I’m thirty-eight years old. Over the past several years, I have been noticing problems with my mental state that could be described as ADHD. I’ve had trouble with alertness, attention, focus, motivation, executive function, energy levels, mood, and cognition that I didn’t have before at this level; and those things were causing problems in my work life and in my home life. I’m getting treatment now, and while I know that everyone’s brain and experience is different, I’m hopeful that my experience can be helpful to others.
It was only a year or two ago that I was willing to call this a problem. Growing up in a rural community in the 90s, that diagnosis (well, as ADD) was reserved for students who were doing poorly in school and who were running around all over the classroom; I was doing well academically, and even though I had trouble with focus and attention, I was able to make up for it. I came up with coping strategies, and found things I liked, and simply made it through.
In college, the problem compounded as I essentially lost the ability to read long books. I was a voracious reader in high school, but the combination of boring textbooks and a more difficult workload that caused reduced sleep made my brain connect reading with sleep. My coping strategies began to fail, and I found myself struggling more. It took eight years for me to graduate, and I wandered through four different majors in the process. Still, with the development of new coping strategies and the help of my wife (whom I met in 2006 and married in 2010), I was able to graduate and eventually get a job in the tech industry, doing something I enjoyed.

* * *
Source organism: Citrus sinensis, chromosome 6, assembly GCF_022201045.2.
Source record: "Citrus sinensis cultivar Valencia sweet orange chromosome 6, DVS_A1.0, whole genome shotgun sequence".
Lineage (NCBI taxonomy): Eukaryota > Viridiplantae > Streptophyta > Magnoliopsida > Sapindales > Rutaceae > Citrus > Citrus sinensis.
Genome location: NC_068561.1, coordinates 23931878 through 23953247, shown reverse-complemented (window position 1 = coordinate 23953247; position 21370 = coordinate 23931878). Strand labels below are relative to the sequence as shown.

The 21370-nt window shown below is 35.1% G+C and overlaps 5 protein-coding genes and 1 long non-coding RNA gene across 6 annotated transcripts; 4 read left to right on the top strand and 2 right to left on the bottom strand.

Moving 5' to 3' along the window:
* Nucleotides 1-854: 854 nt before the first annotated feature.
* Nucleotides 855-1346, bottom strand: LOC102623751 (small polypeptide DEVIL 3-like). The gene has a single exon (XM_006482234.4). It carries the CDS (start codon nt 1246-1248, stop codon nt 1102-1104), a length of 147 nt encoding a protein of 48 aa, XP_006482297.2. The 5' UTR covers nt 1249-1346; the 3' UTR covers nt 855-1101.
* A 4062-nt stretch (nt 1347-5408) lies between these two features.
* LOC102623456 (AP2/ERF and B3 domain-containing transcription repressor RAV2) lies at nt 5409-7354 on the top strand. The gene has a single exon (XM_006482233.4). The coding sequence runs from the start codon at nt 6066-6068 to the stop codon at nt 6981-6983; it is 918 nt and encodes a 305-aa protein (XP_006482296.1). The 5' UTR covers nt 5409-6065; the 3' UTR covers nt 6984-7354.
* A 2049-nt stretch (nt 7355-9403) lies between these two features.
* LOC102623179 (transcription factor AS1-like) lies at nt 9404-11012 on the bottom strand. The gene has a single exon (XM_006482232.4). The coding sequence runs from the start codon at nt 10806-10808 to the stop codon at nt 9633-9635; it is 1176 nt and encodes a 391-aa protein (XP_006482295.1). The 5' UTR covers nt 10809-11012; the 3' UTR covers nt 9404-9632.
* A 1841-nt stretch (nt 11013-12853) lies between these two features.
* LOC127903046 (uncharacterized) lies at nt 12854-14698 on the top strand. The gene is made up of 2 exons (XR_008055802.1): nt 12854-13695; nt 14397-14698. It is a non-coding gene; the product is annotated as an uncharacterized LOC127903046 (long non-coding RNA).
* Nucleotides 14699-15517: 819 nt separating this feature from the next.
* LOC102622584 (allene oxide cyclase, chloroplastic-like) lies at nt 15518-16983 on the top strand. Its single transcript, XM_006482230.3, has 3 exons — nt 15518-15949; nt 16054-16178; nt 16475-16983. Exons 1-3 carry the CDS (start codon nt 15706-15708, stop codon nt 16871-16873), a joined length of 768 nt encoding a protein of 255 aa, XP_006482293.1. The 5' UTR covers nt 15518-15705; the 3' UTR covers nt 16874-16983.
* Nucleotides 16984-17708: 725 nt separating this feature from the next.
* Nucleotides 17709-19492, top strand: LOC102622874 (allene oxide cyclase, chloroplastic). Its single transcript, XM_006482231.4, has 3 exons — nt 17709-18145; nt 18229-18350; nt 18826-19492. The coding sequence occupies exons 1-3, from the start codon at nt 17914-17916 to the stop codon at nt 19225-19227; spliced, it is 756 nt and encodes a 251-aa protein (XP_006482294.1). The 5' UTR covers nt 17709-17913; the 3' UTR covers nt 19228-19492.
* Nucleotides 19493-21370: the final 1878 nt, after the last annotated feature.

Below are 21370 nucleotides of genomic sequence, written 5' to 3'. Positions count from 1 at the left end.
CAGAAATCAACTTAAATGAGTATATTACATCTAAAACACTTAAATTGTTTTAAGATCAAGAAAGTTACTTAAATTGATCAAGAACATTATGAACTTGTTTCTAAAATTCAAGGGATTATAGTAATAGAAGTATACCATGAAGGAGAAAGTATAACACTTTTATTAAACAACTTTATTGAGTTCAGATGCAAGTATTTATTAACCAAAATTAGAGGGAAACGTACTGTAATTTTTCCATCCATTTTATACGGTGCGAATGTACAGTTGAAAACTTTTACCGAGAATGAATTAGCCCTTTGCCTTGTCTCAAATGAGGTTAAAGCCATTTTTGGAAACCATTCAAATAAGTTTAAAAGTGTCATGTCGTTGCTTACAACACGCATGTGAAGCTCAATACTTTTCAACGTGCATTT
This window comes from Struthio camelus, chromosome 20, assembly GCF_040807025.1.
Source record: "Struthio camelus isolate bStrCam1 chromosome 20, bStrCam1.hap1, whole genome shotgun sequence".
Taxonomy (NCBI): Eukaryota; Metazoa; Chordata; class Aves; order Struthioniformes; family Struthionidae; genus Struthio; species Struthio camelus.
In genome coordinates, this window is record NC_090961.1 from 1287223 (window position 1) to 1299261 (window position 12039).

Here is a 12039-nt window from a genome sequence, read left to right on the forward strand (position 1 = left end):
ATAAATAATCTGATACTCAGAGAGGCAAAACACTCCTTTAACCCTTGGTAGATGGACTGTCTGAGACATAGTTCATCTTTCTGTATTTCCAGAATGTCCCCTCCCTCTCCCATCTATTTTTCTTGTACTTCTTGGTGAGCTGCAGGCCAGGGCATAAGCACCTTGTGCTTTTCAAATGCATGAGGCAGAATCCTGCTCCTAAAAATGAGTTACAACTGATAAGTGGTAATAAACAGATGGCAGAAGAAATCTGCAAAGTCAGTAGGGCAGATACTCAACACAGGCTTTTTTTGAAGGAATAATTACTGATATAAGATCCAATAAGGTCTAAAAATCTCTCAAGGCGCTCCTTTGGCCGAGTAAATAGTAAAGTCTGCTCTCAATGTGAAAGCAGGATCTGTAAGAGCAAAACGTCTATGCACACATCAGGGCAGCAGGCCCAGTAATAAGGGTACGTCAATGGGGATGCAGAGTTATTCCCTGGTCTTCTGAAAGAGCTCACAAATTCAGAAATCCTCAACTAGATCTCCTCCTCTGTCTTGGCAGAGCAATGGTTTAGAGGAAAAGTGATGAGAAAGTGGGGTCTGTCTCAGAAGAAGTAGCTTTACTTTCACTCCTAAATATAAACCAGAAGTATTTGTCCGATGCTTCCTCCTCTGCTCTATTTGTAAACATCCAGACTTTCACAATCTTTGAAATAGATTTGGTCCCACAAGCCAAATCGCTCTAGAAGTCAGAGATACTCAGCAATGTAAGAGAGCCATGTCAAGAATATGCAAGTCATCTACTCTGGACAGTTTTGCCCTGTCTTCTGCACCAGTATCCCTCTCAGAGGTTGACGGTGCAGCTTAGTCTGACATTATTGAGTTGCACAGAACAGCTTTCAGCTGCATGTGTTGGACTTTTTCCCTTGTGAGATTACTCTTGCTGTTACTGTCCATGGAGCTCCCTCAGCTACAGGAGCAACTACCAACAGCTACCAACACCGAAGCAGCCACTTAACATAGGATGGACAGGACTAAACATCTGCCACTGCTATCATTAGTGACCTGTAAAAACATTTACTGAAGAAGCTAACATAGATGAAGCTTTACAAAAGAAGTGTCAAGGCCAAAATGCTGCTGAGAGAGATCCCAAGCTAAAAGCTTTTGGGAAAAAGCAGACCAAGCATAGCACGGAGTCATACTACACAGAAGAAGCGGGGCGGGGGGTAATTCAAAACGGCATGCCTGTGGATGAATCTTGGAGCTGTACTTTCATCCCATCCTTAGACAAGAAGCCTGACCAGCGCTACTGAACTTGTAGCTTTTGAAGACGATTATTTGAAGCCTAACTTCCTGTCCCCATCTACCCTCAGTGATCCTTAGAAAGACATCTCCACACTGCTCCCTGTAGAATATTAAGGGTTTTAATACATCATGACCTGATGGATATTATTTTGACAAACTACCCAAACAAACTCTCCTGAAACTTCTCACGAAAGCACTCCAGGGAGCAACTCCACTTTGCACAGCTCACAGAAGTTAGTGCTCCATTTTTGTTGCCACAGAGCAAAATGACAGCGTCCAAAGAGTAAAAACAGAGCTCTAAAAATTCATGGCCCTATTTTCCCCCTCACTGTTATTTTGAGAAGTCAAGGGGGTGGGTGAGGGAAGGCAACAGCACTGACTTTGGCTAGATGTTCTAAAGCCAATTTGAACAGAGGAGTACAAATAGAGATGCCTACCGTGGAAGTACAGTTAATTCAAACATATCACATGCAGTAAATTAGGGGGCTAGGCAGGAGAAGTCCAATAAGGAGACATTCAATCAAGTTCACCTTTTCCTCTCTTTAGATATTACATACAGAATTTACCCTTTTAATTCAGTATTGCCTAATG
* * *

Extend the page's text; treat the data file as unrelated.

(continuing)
Identifying what was wrong with me became a greater priority a few years into my career, as my family began to grow and my ability to focus on work began to dwindle. It was like I had a certain number of lanes in my brain; and with my work, church, wife, children, and hobbies, there simply wasn’t enough bandwidth to go around.
I first talked to my doctor about this experience a few years ago. He suggested that we rule out other possible issues; things like depression and sleep disorders. First he recommended increasing my activity, so I made it a point to take daily walks or bicycle rides; this worked great to improve my mood and energy levels, but didn’t affect the other issues I was having.
Iterating on the problem, he suggested that I get assessed for a sleep disorder. I did indeed have sleep apnea and began on a CPAP nearly two months ago. While I was cautioned that I probably wouldn’t see immediate results, I actually did: my alertness, motivation, and cognition increased almost immediately. Still no real impact on focus, attention, or executive function, though.
Independent of my own journey, my children were also being assessed for potential ADHD. While filling out the assessment paperwork for my oldest two children, I noticed a lot of things that not only apply to me now, but also would’ve applied to me as a child. What are the odds that a disorder which runs in the family would show up in at least two of my children (and maybe more) but not in myself or my wife? So I made an appointment to follow up on the treatment.
In that appointment, I laid out essentially everything I noted above. The nurse practitioner performed a similar assessment on me to the one that I had filled out for my children, and noted that while I scored high for ADHD, I scored low for depression and anxiety. When diagnosing the disorder, she said, the usual process is to identify the symptoms and then make sure that they couldn’t be explained by anything else; and that our previous attempts to solve the problem with exercise and better sleep indicated that ADHD medication could be a good next step.